January 14, 2012

Millennials: Innovation Necessary for Retention, Growth, and Social Impact

finger touching virtual screenThe emerging generation of Millennial business leaders is out to encourage innovation at their employers, though only 26 percent feel that their current employers encourage innovative practices, says a new survey by Deloitte. In addition, the survey found that 78 percent of future business leaders find innovation essential for business growth. Of the group of 5,000 international Millennials surveyed, 84 percent said business innovators have a positive impact on society and 65 percent agree that their current organizations benefit society in some way.

“Innovation at the institutional level is needed to sufficiently shift an organization’s mindset to allow new ideas to truly emerge and thrive,” Deloitte Global CEO Barry Salzberg said . “While our current business leaders can debate how and where to innovate, it’s clear how much importance our future leaders place on innovation—not just as a driver of business growth but also as a catalyst for solving society’s most pressing problems.”

About two-thirds of Millennials believe that innovation is a key factor in choosing an employer and so is a major consideration for recruitment and retention efforts. However, when asked about the requirements for innovation, Millennials were not as cohesive:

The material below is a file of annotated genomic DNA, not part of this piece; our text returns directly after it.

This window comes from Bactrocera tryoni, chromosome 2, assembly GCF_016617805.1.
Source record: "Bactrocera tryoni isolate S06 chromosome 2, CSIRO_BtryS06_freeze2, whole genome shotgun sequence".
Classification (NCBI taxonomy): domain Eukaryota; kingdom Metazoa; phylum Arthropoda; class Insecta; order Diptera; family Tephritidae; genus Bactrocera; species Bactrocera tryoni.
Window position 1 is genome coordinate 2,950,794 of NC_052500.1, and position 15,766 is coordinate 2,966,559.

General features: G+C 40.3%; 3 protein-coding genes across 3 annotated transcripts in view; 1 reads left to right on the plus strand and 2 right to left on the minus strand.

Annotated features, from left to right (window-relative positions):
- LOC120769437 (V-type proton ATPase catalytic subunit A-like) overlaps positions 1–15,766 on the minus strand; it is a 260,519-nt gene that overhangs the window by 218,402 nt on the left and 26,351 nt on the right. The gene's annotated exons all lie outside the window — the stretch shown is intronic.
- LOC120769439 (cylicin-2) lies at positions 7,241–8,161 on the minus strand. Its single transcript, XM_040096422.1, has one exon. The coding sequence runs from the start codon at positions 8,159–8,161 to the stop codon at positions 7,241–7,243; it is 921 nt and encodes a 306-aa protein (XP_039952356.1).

• 39 percent of respondents said incentivizing idea generation and creativity was necessary for driving innovation while only 20 percent said their current organizations do so.

• 34 percent said providing employees with free time for creativity and idea generation is required for innovation but just 17 percent reported a workplace supporting such an idea.

• 32 percent said openness and challenge were needed for innovation while 17 percent reported this from their organization.

• 42 percent say it is important to encourage innovation at all organization levels though 26 percent view their employer as operating this way.

“A generational shift is taking place in business as baby boomers, many of whom may have been wedded to the ‘old way’ of doing business, begin to step down from their leadership roles to retire,” Salzberg said. “Real opportunity exists for organizations to step up and create the conditions and commitment needed to encourage and foster innovation in their work environments. And there’s a tremendous upside if we get this right: we can better retain talent, remain more competitive into the future, and more positively impact society.”


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Joshua Bjerke, from Savannah, Georgia, focuses on articles involving the labor force, economy, and HR topics including new technology and workplace news. Joshua has a B.A. in Political Science with a Minor in International Studies and is currently pursuing his M.A. in International Security.